The study of birds, or as laymen call it, birdwatching, has been a hobby of many people. But did you know that that is not only a hobby but a separate branch of science? Zoology includes birdwatching, to be exact. And although there is no diploma like for the latter, you may take up a Bachelor of Science in zoology and focus more on the study of birds.
It may seem as if it’s only a pastime, but the research of birds, known as ornithology, is significant as a scientific branch. To know more about what avian biology is and what it teaches us, keep reading the sections below.
The scientific study of birds is known as ornithology. As part of the kingdom Animalia, phylum Chordata, and class Aves, birds are vertebrates that have hollow skeletal structures and feathers. That is what separates them from other animals.
In school, you’ve indeed learned that birds have hollow bones, which makes it easy for them to fly. Biology textbooks have specially dedicated sections that teach students about this part of the animal kingdom. But literature is not the only way to study this.
Ornithologists gain expertise in bird identification, ecological studies, and habitat management through coursework, fieldwork, and scientific investigations. Some teachers use videos of educational speeches to illustrate the importance of ornithology to students. Usually, a speech like that is written by professional speech writers, so when you have to write similar persuasive writing for school or some extracurricular activity, you turn to a pro writer for help. Through such type of speech and teaching, you will learn many things. For starters, the bird’s hollow bones make them lightweight, and the feathers allow them to fly.
However, some species are flightless, like penguins and ostriches. For them, the feathers serve as insulation and camouflage.
The study of ornithology is not just about learning the biological aspects and what differentiates them from other animals. In fact, this branch of zoology studies so much more. From their evolution, migration, and navigation to their metabolism, nutrition, reproduction, and more. It’s safe to say that ornithologists study everything about birds.
There are plenty of avid birdwatching communities that enjoy learning more about different kinds of birds. Later, they take their findings and gather them in research papers, documenting their analysis for further studies.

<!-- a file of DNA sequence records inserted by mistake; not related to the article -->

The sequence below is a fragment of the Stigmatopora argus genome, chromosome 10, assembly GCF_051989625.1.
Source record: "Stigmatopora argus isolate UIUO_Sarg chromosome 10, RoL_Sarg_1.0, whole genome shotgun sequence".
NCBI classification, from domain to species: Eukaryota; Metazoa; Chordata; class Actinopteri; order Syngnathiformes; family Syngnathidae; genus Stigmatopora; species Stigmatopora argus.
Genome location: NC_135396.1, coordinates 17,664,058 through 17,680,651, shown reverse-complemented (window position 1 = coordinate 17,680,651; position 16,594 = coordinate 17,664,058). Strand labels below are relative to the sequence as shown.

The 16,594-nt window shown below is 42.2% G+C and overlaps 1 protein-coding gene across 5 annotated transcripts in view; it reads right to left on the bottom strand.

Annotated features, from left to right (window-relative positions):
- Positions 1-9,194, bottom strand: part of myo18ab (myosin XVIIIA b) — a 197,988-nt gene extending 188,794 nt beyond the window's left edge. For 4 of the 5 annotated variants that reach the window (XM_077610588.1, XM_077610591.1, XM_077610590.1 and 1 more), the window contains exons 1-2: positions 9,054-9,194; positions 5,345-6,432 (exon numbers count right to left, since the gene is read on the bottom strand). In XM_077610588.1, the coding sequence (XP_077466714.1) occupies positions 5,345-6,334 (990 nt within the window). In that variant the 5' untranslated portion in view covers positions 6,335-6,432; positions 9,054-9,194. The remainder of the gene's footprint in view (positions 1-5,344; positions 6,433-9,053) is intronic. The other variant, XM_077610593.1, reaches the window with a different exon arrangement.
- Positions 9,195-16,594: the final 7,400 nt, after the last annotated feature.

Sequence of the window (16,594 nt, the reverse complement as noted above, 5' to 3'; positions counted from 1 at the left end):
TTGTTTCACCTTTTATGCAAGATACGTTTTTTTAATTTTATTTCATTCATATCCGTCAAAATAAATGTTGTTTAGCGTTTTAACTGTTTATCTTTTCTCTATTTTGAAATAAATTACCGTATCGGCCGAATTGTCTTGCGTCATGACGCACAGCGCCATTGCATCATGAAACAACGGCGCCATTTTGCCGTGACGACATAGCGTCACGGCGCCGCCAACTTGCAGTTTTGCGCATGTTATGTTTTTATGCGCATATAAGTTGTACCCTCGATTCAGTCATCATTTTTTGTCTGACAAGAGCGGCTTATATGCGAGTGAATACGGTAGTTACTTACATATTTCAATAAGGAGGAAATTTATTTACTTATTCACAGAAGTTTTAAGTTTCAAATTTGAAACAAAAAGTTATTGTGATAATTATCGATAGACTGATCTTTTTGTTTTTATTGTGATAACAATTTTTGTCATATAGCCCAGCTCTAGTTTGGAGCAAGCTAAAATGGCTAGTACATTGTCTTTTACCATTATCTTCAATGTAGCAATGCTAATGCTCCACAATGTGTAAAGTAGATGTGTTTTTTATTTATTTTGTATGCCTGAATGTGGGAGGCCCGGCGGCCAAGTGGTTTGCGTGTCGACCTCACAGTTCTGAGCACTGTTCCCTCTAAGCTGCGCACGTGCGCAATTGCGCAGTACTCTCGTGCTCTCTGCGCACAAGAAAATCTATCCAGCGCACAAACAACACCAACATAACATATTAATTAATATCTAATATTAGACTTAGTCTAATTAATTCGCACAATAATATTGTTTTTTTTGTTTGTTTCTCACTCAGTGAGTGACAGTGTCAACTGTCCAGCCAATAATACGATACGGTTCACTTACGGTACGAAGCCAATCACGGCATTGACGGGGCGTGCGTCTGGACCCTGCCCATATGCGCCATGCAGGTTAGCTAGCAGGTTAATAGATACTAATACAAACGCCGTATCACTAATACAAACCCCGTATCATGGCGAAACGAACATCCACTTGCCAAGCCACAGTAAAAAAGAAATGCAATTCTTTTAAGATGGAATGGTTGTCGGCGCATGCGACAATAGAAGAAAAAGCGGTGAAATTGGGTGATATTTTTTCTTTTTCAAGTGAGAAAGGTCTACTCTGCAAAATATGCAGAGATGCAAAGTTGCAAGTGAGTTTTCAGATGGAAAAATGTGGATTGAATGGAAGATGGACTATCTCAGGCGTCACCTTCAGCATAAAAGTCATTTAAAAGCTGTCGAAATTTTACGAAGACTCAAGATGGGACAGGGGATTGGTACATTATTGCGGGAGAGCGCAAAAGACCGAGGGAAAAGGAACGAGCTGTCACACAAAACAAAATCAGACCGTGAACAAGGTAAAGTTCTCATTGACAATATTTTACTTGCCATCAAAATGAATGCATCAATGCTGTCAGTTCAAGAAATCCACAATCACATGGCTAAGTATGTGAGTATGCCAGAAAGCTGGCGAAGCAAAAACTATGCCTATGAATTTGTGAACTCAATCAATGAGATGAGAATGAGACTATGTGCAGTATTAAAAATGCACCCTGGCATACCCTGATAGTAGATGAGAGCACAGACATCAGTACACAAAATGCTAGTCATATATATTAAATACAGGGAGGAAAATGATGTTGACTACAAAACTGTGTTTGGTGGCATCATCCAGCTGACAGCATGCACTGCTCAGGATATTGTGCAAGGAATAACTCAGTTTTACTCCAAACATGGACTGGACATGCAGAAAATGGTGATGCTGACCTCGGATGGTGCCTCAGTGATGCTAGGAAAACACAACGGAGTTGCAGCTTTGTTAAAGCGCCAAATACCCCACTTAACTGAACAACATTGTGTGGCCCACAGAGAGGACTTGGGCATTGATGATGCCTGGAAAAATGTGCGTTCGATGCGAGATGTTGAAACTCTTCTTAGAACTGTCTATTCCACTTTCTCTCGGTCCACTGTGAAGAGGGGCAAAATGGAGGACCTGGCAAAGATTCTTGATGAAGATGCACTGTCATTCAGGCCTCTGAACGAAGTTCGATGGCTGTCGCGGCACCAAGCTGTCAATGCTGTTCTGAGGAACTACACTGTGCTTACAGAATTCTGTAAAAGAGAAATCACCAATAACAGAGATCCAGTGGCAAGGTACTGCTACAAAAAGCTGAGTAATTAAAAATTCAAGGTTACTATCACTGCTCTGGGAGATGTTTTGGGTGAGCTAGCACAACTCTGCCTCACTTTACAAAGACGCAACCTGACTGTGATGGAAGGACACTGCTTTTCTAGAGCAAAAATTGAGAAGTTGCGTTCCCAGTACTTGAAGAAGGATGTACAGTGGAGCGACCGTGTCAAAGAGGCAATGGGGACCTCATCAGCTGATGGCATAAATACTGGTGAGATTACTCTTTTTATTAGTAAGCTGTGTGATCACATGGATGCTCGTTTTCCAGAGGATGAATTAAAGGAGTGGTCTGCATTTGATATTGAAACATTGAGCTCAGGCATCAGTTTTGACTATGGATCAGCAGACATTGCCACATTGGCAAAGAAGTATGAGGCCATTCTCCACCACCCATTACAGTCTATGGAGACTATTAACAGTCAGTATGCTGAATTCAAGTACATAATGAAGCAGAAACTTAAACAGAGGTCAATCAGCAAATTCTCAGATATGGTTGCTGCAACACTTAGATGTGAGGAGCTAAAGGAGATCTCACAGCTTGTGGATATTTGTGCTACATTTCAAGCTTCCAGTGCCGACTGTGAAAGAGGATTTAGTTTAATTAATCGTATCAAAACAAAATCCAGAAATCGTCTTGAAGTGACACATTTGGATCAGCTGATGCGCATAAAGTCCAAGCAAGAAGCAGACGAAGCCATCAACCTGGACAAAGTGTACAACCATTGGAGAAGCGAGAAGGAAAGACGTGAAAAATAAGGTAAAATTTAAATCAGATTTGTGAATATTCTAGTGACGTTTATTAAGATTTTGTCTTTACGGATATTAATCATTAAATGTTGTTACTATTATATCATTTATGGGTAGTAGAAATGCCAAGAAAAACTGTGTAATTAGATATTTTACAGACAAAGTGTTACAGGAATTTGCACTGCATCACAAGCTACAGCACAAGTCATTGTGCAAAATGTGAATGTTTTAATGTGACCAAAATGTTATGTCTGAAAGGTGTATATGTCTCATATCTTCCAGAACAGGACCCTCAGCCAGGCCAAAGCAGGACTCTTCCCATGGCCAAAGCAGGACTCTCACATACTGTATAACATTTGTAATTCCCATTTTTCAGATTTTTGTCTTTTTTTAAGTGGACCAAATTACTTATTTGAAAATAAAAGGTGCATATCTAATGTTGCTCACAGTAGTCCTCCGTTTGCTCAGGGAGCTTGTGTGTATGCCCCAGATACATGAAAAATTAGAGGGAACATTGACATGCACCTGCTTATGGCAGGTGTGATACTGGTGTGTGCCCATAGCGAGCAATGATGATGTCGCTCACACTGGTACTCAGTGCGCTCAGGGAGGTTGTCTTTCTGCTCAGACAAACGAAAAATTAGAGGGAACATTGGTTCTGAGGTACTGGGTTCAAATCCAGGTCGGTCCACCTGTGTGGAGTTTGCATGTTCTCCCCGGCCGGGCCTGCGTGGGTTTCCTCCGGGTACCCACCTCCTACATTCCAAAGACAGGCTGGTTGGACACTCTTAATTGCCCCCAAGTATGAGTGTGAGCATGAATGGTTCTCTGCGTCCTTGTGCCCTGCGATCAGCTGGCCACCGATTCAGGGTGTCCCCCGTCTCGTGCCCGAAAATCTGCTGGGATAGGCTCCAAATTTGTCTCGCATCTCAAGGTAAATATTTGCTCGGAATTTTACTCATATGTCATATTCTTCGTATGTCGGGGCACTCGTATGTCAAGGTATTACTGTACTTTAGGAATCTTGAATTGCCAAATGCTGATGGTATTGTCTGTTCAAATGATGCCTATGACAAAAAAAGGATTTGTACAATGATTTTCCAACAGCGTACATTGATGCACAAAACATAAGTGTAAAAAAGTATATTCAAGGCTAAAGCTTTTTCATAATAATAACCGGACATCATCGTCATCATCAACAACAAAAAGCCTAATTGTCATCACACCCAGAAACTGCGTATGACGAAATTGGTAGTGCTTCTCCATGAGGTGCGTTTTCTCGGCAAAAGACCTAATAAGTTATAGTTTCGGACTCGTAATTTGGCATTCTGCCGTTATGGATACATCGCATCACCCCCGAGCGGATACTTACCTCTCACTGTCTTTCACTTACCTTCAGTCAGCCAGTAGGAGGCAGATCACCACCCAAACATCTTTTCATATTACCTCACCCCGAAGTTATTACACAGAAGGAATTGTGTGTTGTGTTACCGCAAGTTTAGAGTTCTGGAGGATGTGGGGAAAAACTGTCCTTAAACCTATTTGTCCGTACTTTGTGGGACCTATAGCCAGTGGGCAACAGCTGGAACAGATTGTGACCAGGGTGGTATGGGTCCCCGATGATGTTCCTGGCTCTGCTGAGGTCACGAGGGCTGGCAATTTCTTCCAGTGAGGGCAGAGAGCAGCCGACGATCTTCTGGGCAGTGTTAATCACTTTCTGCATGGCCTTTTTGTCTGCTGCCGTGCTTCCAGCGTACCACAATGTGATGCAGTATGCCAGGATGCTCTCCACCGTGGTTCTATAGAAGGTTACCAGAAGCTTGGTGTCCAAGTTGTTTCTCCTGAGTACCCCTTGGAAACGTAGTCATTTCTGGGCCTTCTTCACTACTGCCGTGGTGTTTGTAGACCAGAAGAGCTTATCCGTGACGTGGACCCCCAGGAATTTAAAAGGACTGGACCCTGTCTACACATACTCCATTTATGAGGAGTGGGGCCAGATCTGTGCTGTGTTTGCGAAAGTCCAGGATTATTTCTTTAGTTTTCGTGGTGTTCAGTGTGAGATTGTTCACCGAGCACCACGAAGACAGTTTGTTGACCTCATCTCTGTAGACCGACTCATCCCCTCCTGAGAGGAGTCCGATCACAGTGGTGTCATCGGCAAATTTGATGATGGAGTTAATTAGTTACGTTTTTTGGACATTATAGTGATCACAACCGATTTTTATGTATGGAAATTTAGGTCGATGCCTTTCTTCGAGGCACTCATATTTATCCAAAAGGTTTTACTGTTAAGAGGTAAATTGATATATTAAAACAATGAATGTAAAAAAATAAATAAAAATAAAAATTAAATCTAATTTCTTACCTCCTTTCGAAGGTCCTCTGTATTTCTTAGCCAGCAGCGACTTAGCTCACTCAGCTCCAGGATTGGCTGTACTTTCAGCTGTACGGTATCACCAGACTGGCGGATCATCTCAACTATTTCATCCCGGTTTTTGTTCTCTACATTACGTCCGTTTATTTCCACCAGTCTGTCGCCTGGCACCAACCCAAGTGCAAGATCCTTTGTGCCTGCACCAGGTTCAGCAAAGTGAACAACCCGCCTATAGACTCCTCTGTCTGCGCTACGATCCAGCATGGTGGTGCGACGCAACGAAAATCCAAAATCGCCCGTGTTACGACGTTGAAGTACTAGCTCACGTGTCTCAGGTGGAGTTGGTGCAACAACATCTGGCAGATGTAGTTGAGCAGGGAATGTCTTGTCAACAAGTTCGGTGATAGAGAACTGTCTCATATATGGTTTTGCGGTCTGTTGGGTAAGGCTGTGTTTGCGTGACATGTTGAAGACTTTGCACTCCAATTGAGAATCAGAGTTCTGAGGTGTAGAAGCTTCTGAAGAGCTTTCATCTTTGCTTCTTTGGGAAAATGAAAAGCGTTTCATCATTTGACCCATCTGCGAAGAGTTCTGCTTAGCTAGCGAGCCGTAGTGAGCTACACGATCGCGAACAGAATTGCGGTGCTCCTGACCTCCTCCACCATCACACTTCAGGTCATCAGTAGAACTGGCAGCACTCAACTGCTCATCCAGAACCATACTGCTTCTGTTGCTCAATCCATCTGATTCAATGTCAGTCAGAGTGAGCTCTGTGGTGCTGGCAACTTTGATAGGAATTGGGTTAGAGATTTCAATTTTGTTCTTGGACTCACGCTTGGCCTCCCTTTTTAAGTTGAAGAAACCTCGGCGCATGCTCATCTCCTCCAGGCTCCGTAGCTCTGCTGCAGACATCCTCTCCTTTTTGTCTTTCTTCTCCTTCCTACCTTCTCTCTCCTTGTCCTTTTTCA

For example, Ornithology Research is the journal of the Brazilian Society of Ornithology. Here, you may find different papers and publications on various birds. Although that one focuses on the Neotropical region, birdwatchers are also open to studies worldwide.
Of course. As part of biology, a natural science discipline, ornithology is a science. The name itself also implies this. Namely, it comes from the Latin word “ornithologia,” which translates to “the scientific study of birds.”
Now that you have the answer to the question, “What is ornithology?” it’s time to dive deeper and see what it actually teaches us.
Studying birds may seem like a dull thing, but it is crucial for several reasons. It teaches us more about human history, as well as how they affect the overall ecosystem and contribute to biodiversity.
Throughout history, humans used animals for different purposes to ease their lives. Livestock was used for feeding and working, while other animals, like dogs, were used for guarding and hunting. Even birds played a role in human evolution.
There have been times when birds were the core diet. Moreover, bird bones also tell us to what extent the birds were used and whether they inhabited certain areas. It later helps in understanding the climate and ecological change that occurred with time.
For instance, some bird bones show that these animals inhabited wetlands, but today, those areas are completely drained. By studying their migration, we can see how the world changed and how humans adapted to it.